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Watershed management and the Columbia River basin

columbia river
Shawn Kinkade
/
Flickr

The Columbia River basin watershed is one of the biggest in the United States covering 260,000 square miles and that includes creeks, streams and rivers across Idaho and six other states, as well as parts of Canada.

The basin has struggled with issues like water quality, toxic pollution and fish conservation.

There are many who want to help clean up and preserve the river basin, but that can be tricky because there’s no one overarching entity in charge of this sprawling watershed. This water system, like many in America, is governed by a complex web of local, state and federal authorities.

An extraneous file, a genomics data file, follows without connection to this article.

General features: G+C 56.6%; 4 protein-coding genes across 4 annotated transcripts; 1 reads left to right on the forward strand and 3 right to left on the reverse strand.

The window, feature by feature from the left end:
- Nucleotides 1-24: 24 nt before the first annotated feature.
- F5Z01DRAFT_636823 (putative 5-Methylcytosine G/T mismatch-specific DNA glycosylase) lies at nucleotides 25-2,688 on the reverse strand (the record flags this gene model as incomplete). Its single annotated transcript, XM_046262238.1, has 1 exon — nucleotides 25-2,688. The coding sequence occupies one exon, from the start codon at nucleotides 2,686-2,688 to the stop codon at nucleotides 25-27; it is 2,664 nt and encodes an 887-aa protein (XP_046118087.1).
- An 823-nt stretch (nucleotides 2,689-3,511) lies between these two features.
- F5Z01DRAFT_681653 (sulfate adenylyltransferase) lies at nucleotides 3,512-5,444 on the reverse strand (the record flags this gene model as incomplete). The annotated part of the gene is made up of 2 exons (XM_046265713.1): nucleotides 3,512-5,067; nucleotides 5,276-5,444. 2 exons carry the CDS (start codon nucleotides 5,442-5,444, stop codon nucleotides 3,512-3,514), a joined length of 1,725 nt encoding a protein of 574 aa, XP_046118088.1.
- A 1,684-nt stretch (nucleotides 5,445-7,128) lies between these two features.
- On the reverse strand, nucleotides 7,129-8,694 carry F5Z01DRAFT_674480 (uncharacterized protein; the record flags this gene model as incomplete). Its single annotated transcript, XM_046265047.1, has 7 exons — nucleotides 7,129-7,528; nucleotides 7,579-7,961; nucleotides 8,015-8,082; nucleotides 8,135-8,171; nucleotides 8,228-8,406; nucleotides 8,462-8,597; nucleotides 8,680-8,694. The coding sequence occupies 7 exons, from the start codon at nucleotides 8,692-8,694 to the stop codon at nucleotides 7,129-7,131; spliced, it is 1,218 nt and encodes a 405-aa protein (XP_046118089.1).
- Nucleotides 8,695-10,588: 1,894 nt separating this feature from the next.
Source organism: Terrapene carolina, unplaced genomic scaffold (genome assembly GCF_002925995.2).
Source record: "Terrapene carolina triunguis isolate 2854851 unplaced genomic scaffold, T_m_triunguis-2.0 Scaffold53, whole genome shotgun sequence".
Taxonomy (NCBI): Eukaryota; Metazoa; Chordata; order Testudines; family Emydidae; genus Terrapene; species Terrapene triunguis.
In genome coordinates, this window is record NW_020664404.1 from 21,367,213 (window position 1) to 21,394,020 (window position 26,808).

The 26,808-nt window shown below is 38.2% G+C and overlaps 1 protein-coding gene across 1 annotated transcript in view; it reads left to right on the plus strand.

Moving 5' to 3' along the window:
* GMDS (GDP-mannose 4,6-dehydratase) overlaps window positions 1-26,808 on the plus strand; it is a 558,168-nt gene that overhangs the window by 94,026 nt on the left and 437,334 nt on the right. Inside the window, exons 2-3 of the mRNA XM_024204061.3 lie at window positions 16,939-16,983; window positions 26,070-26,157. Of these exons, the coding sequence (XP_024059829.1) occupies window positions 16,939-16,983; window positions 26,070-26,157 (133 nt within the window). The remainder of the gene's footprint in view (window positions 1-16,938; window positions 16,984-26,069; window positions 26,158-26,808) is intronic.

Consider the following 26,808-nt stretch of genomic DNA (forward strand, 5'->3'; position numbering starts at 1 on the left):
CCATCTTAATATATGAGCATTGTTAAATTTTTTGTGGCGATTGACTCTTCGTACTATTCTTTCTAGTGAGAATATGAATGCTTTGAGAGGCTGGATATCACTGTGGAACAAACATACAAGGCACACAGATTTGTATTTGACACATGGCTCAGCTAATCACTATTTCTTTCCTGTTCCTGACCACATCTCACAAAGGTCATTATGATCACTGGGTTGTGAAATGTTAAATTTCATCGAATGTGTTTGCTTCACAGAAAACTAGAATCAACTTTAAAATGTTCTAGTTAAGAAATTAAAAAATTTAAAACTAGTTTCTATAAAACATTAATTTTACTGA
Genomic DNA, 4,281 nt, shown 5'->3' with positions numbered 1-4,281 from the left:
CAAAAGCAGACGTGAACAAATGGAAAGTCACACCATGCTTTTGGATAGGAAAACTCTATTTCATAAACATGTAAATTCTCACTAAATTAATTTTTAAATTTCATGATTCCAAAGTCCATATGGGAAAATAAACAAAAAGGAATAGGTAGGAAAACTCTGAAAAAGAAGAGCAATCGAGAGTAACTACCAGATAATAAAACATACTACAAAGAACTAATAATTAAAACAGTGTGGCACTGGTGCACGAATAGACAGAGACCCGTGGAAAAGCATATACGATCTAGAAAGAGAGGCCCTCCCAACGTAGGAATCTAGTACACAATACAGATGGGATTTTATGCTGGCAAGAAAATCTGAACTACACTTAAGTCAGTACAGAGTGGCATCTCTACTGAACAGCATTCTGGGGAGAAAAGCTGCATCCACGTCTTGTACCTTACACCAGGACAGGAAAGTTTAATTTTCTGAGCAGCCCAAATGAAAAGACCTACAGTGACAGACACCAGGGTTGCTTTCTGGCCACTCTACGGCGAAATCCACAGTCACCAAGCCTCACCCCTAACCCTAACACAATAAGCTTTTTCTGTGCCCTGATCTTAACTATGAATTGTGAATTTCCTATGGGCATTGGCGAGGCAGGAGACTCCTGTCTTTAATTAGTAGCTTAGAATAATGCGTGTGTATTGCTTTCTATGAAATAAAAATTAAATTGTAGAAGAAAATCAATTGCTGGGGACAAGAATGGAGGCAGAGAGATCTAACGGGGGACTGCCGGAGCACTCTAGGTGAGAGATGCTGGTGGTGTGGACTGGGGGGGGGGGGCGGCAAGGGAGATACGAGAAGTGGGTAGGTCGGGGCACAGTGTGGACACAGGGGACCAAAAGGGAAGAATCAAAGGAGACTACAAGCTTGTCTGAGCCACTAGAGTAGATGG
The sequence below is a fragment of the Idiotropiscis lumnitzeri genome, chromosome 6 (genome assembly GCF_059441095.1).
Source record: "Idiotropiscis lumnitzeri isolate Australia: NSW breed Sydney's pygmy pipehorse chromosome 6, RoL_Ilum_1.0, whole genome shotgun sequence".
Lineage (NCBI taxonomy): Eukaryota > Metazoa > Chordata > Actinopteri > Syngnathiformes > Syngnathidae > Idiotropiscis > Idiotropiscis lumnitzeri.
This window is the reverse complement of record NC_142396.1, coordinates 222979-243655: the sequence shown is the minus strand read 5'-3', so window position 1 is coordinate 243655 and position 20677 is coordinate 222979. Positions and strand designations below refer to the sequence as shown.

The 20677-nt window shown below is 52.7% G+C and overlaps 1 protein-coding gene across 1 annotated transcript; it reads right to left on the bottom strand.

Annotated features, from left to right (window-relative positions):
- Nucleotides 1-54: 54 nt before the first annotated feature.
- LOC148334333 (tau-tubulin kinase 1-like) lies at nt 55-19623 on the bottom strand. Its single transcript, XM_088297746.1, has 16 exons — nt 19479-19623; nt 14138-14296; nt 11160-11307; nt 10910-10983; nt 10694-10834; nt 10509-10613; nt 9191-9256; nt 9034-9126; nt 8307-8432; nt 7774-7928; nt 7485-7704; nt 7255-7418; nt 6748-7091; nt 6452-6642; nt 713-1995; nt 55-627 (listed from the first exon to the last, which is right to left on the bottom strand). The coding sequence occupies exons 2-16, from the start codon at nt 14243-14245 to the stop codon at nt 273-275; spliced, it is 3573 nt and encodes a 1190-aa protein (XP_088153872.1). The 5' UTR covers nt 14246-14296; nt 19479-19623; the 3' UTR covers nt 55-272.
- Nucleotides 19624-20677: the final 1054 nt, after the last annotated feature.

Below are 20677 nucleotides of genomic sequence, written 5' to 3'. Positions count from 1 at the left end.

The 32nd annual conference of the Society of Environmental Journalists taking place in Boise this week will look at who governs watersheds and new ways to collaborate among concerned parties to help river basins like the Columbia.

Mary Lou Soscia is the former Columbia River Restoration Program Manager in region 10 of the U.S. Environmental Protection Agency. She’ll be part of a panel Wednesday titled “Watersheds Governance and Power Structures” and she joined Idaho Matters to talk more.

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